As you well know, or you may not (if so, then you’ve come to the right place) there are 8 designated grape varietals for the production of pisco. They come from two family’s of grapes; the non-aromatic and the aromatic. To make one bottle of pisco you need between 6-7 Kilos!! That’s close to 15.5 lbs!
Today we will discuss the Negra Criolla. This is from the non-aromatic family.
Another name for this grape is also Negra Corriente – although this name doesn’t do it justice. This grape is native of the valley of Moquegua and Tacna, on the very most southern tip of Peru. The actual berry varies from a violet-reddish tone to a reddish-bluish tone, one can say they are irregularly toned and never uniform. They are perfectly round of middle size and develop in a cone shaped cluster on the vine. In average crops, this grape varietal tends to produce in abundant amounts.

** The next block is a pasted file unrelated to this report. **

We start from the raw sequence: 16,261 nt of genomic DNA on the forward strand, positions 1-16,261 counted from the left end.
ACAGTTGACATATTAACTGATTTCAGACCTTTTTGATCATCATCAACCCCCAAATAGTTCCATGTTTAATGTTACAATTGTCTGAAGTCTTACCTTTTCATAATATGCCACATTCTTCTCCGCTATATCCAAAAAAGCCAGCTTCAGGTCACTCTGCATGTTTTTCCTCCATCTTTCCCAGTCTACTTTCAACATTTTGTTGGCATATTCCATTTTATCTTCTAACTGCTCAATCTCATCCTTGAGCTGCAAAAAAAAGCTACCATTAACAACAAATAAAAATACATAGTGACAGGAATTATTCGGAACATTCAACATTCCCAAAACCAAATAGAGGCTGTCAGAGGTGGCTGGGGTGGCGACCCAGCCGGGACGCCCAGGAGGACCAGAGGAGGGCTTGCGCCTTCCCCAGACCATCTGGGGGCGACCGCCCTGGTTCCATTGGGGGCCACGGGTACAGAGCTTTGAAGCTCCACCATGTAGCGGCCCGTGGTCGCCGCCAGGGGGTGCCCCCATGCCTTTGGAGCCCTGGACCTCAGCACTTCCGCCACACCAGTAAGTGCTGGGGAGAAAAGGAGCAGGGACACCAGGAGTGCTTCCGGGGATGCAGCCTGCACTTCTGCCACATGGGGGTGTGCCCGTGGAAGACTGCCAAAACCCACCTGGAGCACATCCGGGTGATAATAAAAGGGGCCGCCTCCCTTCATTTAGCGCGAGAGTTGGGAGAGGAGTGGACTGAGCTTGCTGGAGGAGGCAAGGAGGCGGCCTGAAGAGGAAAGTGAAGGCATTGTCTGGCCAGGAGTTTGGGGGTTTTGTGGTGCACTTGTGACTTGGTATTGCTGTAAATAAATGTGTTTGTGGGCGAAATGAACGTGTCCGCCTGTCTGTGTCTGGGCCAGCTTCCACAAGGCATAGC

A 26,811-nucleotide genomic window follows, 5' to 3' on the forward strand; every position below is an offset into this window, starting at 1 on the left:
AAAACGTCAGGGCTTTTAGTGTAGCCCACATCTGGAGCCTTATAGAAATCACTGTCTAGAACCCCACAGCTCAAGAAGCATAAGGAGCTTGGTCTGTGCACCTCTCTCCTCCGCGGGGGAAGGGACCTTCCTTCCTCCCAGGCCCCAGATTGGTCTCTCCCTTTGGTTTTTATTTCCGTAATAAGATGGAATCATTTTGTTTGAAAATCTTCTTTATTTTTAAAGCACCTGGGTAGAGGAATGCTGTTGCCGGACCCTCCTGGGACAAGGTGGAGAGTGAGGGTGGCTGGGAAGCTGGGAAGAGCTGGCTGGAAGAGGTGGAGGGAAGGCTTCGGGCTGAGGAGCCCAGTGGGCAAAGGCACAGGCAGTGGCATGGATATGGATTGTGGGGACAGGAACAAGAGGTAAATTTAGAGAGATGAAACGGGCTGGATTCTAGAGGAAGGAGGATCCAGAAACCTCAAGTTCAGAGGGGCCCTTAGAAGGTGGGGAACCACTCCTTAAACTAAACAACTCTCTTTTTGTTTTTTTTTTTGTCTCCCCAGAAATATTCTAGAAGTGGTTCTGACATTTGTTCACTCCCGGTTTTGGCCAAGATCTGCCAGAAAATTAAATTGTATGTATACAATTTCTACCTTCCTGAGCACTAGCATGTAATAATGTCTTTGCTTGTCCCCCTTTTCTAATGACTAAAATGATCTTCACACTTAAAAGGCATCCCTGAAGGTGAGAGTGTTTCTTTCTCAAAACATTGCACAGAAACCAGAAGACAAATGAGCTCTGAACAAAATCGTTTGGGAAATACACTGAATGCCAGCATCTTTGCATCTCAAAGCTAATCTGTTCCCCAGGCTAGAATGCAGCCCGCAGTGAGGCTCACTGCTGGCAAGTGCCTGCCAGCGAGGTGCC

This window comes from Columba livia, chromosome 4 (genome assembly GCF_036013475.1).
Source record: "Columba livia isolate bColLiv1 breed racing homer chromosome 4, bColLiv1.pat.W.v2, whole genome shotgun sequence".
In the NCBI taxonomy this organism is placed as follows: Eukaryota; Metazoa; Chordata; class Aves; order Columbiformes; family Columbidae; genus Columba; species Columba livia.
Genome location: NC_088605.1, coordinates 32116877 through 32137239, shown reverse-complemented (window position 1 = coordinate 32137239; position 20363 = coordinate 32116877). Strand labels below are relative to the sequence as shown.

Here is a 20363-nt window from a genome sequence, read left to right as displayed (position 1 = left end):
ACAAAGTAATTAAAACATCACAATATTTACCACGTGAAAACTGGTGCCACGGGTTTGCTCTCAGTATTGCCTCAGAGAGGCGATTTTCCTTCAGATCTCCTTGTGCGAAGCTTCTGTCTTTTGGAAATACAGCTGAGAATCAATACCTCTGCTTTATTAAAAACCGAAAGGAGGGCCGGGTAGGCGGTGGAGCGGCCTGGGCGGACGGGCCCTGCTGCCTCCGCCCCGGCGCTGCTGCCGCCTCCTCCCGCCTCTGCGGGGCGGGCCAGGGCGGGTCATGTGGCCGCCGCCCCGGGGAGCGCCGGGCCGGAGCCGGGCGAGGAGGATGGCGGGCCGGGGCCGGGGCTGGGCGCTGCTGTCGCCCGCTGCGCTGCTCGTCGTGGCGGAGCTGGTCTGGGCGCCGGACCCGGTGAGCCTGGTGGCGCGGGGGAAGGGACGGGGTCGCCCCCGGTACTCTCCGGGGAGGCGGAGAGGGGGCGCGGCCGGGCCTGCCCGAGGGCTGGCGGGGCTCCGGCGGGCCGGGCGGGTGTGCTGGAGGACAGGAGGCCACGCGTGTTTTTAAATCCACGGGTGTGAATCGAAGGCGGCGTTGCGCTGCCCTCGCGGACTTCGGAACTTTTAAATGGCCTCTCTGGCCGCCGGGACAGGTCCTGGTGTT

The name Negra Criolla is what it is referred to in Peru but in Argentina it is known as the Criolla Chica and in California it is known as the Mission’s grape. The mission grape was introduced from Spain to the western coasts of North and South America in the 16th century by Catholic missionaries for use in making sacramental wine, thus the name “mission” grape.
This type of grape produces very agreeable piscos that are tend to be very homogeneous, balanced and dry. In the nose you get lingering aromas of freshly cut grass.